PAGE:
Whether or not that loyalty is the result of MxPx’s underlying Christian roots–the band has never preached through its music, but openly admit to being Christians–is open for debate. What’s less abstract are the ways in which MxPx has persevered as a band through two decades of heavy touring, major label stints and growing older.
“There was always something right around the corner,” said Wisniewski. “It was always really busy so we never really had time to think, ‘Oh wow, this suddenly became a career. I paid my house off of this.’
“As far as us playing together, we all just love playing, we love the music, we get along really well. That’s that. As far as actually being able to stick it out and be a band and have people come to our shows that long, it takes work ethics. We worked really hard at making ourselves better, and being a better band live, and by being out there on tour all the time.”
Plans Within Plans, MxPx’s ninth studio album–and first release on their own Rock City Records label–was released in April, perpetuating the maturity of the band’s punk blueprint (“We wouldn’t write a song like ‘Bad Hair Day’ anymore,” joked Wisniewski), with catchy but aggressive rock and four-on-the-floor drumming. But the album was released five years after their last record, 2007’s Secret Weapon, which saw MxPx returning to the label that helped launch the band, Tooth and Nail.
Wisniewski said that with Herrera increasingly busy with his country-rock side-project Tumbledown, and with himself and Yuri settling into (gasp!) “real” jobs, the lengthy resting time in between MxPx records was anything but restful.
Despite that about-face toward reality, though, things remain business as usual in Bremerton.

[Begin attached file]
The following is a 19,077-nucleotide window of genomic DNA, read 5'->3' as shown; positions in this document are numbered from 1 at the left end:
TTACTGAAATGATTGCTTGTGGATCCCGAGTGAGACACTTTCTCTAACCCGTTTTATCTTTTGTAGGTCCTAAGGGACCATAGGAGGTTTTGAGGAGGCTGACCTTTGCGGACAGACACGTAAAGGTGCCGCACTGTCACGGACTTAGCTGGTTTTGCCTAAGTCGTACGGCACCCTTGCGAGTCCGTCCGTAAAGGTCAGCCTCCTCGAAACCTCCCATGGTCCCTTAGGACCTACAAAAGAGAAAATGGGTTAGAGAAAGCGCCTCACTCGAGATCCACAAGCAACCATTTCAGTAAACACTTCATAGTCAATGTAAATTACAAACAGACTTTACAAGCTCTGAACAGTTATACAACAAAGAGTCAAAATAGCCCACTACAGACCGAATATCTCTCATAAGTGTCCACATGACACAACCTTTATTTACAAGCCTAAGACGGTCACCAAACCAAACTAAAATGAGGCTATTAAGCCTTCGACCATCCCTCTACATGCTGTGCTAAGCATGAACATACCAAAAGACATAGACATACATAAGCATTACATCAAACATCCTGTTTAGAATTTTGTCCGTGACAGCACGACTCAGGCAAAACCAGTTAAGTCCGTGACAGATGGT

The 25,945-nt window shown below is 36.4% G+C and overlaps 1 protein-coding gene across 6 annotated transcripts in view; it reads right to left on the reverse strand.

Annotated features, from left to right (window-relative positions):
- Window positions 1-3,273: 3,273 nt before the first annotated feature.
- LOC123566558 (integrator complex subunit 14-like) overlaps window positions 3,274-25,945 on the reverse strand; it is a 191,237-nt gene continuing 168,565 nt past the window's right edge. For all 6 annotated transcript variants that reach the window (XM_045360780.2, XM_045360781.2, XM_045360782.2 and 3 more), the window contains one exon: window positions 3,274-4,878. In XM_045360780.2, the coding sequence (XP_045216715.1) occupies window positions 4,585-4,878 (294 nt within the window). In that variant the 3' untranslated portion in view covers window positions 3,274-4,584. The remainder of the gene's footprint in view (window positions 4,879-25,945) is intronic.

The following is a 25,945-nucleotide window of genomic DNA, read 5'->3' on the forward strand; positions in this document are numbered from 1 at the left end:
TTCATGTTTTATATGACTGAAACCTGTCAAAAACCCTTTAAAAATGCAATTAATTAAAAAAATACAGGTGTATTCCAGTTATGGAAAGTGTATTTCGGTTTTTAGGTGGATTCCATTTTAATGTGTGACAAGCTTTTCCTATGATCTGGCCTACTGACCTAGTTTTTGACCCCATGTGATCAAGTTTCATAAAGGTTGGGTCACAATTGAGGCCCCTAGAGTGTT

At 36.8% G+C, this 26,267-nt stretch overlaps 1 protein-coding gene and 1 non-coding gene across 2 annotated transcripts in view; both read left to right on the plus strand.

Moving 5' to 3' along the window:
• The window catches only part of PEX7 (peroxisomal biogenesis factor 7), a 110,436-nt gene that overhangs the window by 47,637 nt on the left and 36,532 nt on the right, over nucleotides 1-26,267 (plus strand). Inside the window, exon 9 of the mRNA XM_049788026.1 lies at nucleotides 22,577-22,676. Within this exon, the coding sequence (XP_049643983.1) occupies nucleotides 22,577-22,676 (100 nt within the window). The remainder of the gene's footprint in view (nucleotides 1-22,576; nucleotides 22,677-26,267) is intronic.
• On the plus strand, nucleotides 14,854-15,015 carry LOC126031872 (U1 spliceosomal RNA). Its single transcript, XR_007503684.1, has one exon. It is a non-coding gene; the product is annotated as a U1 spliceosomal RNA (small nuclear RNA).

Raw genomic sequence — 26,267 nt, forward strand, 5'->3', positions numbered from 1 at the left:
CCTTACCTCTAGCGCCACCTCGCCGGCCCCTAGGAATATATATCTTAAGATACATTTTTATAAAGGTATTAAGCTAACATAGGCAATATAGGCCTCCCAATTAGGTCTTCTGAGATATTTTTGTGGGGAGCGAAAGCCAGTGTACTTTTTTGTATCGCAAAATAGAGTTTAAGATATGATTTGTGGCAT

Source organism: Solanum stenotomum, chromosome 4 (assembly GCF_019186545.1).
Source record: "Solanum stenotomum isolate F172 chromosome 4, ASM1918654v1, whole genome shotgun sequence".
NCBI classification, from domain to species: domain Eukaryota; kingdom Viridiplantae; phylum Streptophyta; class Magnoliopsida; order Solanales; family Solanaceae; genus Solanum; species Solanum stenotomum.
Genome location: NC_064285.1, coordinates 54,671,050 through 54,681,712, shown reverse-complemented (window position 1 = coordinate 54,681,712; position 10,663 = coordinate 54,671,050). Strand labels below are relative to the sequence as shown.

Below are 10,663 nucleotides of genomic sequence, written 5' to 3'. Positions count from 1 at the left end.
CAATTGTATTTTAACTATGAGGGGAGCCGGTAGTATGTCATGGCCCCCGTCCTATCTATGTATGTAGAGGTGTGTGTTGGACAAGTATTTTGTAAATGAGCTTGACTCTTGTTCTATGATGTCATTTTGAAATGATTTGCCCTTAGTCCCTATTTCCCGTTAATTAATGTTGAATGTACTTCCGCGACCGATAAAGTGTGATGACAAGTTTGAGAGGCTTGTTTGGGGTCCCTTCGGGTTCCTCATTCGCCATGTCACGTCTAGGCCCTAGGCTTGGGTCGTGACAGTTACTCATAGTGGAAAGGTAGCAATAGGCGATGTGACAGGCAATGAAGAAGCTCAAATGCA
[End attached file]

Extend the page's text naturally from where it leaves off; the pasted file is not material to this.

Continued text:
“[When] Yuri and I got real jobs, that was kind of that moment of, ‘Oh gosh, reality is shutting in,’” said Wisniewski. “But it’s fun. I like my job, and I like being able to still play with the band, get in the van and go out for weekends. It was definitely an, ‘Oh, crap!’ kind of moment, but it’s worked out so far.”
The band’s been joined on stage during their 20th Anniversary Tour by a slew of special guests, including Mest’s Tony Lovato and Good Charlotte’s Benji Madden. It’s a safe bet that during their set at this year’s JoshuaFest–taking place Aug. 30 through Sept. 2, 2012 in Plymouth, Calif., at the Amador County Fairgrounds–the trio will beef up their ranks to accommodate their increasingly legendary status.
“The shows have been really good,” said Wisniewski. “We’ve been playing a mix of a little from here, there, everywhere throughout our career. Mike’s doing a little acoustic set in it, too. We’re just trying to make it better than our normal show.”
MxPx play JoshuaFest Friday, Aug. 31, 2012. JoshuaFest 2012 is held at the Amador County Fairgrounds in Plymouth, California. For more information on JoshuaFest, visit http://www.joshuafest.com/2012/home/. For more information on MxPx, including fall tour dates, visit http://mxpx.com/.